During the final days of the final days, Jerusalem, referenced in this chapter as “the holy city” and “Sodom and Egypt” (11:2, 8), will be trodden underfoot by the nations for forty-two months, or exactly three-and-a-half years (11:2). Due to a prophecy in the ninth chapter of Daniel that leads many to believe that the end times’ tribulation lasts seven years, the three-and-a-half years mentioned by John is often thought to be the last half of seven years of tribulation. But no one really knows for sure.
We are introduced today to “two witnesses,” prophets whom John wrote will prophesy for exactly 1,260 days in Jerusalem, clothed in sackcloth (11:3). If we divide 1,260 by the number of days in a Jewish year—360—we discover that 1,260 days is exactly 3 1/2 years also. We don’t know, however, if the 3 1/2 years in which Jerusalem is trodden underfoot by the nations is the same 3 1/2 years that the two witnesses prophesy there.
We are also not told the identities of those two prophets. Some speculate that they are Enoch and Elijah, two Old Testament prophets who never died. Yet nothing is said about the two reincarnated witnesses being Old Testament men. I happen to be flying home from Texas as I write these words, and while I was there I met a man who believes that he is Elijah and that he is one of those two witnesses. I was not convinced, however.
God refers to those witnesses as the “two olive trees and two lampstands that stand before the Lord of the earth” (11:4). That doesn’t help us much! We find something similar in the fourth chapter of the Old Testament book written by the prophet Zechariah, who saw (about six-hundred and fifty years before John’s vision) his own vision of two olive trees and a lampstand (Zech. 4:1-4, 11-14). Zechariah was told that the two “olive branches” were “two anointed ones who are standing by the Lord of the whole earth” (Zech. 4:14).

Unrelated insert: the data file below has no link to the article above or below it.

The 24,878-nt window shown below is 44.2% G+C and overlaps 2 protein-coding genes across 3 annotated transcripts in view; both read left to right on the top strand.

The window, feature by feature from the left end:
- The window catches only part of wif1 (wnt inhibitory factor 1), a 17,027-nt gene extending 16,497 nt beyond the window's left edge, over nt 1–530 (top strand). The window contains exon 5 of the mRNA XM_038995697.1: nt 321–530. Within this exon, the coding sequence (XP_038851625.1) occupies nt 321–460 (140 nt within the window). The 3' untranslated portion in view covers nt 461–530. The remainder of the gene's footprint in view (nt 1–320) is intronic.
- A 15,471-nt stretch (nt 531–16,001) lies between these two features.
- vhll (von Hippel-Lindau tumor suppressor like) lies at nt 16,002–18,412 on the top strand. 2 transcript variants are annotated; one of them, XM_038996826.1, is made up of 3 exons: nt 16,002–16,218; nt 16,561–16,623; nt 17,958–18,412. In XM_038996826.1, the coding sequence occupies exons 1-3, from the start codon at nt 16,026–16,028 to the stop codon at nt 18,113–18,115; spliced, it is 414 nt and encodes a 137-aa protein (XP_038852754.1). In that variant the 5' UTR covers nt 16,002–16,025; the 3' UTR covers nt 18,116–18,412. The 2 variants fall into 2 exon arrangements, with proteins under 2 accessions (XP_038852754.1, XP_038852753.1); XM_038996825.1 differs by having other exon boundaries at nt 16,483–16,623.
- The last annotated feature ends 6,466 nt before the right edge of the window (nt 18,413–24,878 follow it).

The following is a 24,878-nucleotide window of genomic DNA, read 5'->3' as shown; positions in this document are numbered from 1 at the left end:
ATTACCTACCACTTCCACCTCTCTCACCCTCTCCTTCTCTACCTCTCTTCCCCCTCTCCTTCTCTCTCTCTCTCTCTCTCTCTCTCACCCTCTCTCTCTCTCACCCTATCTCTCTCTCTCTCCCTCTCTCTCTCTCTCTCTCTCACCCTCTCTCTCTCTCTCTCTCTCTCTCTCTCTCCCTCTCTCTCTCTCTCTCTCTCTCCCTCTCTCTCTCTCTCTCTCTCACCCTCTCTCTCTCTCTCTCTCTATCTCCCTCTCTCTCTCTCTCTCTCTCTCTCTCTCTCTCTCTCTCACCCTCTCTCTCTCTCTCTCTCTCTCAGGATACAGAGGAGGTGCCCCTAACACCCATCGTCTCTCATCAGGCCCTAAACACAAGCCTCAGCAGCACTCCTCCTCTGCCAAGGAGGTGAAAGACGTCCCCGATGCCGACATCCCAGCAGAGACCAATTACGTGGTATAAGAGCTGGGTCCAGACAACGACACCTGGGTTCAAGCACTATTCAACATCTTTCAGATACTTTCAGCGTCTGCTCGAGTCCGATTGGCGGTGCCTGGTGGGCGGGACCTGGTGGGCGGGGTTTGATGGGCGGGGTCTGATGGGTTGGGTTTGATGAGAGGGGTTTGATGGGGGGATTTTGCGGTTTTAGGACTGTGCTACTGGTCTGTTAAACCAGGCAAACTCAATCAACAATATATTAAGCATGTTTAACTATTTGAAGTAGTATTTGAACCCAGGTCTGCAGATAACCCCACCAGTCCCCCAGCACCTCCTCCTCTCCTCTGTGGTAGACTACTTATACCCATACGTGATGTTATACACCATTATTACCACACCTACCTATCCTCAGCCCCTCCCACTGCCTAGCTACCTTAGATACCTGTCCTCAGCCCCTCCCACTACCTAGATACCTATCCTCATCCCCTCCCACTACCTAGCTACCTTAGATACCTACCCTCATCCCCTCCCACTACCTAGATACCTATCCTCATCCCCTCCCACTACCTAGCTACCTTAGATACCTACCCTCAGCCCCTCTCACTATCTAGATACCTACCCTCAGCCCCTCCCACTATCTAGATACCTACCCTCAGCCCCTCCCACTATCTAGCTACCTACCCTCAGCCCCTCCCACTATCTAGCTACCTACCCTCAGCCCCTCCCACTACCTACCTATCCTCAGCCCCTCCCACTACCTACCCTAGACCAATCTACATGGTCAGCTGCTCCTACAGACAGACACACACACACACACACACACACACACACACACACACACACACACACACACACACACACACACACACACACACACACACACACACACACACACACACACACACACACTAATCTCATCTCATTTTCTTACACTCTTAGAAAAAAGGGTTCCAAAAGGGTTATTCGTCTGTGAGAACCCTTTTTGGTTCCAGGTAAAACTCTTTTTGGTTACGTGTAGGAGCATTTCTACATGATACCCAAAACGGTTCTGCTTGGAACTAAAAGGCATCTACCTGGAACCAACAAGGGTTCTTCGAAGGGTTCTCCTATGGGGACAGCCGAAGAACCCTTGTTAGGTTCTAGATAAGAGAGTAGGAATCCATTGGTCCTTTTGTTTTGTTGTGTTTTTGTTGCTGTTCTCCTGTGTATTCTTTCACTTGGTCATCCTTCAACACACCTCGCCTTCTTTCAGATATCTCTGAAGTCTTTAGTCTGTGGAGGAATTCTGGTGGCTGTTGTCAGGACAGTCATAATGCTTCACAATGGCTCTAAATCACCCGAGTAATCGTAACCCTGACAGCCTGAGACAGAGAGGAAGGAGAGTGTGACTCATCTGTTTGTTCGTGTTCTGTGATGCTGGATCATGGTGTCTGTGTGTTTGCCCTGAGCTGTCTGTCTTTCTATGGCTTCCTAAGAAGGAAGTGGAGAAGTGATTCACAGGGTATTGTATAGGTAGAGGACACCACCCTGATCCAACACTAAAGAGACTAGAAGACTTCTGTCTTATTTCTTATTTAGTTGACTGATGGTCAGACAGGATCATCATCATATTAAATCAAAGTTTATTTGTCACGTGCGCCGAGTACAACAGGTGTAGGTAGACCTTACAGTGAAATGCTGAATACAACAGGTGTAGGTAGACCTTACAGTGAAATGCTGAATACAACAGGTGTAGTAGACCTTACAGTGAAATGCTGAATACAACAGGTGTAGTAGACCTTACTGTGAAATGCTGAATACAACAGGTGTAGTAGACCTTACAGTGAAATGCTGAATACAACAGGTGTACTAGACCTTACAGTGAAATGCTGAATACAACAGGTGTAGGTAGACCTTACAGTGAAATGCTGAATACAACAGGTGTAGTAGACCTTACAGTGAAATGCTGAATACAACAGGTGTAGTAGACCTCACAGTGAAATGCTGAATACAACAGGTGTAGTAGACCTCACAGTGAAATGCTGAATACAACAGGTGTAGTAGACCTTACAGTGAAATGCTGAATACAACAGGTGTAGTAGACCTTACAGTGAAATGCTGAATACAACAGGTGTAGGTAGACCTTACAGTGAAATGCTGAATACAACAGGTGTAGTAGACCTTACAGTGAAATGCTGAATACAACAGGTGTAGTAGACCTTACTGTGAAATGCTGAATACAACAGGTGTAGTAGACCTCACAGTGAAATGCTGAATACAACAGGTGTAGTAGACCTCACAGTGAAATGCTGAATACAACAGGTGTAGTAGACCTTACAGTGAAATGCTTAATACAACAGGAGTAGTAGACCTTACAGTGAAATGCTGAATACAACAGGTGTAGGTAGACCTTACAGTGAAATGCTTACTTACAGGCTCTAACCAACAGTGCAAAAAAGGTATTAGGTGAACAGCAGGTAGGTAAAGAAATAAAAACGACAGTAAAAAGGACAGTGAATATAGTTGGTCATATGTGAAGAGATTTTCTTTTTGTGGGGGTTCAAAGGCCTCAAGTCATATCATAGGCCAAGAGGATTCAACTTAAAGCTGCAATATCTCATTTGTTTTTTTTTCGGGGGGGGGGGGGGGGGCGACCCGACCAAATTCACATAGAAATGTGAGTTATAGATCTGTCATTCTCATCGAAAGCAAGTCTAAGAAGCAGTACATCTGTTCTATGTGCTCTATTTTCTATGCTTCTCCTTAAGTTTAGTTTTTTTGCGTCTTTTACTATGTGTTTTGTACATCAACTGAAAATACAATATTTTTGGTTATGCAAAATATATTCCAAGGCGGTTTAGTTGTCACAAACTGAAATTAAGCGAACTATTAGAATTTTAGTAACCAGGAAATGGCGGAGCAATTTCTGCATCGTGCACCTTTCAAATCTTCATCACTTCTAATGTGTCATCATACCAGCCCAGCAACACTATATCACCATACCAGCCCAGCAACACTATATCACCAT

Regardless of what we don’t understand about them, it is quite clear that God will grant those prophets incredible powers by which they will be able to kill those who oppose them and make life even more miserable for everyone on the earth. They will surely call the world to repentance, but their preaching will apparently be fruitless. After three-and-a-half years of ministry, they will be slain by a “beast that comes up out of the abyss” (11:7), who will later be revealed to us as the antichrist.
The demise of those two prophets will make world headlines, and everyone will celebrate, thinking that their problems are finally over. The party, however, will last for just three-and-a-half days, because the dead bodies of those two prophets will be resurrected as they lie on Jerusalem streets and then be taken up to heaven. That event will doubtlessly be broadcast around the globe as well. Yet there will be no revival. Rather, there will be an earthquake in Jerusalem that will kill 7,000 people.
When God removes those two prophets, it would seem that all hope of mercy on the earth departs with them. The seventh angel sounds his ominous trumpet, over which there is reason to rejoice in heaven, for the inhabitants there know that God will soon judge the dead, rewarding the righteous and destroying the unrighteous (11:18). And then He will reign over all the earth.
These future events are sure to come, and they could occur within your lifetime if you eat healthy!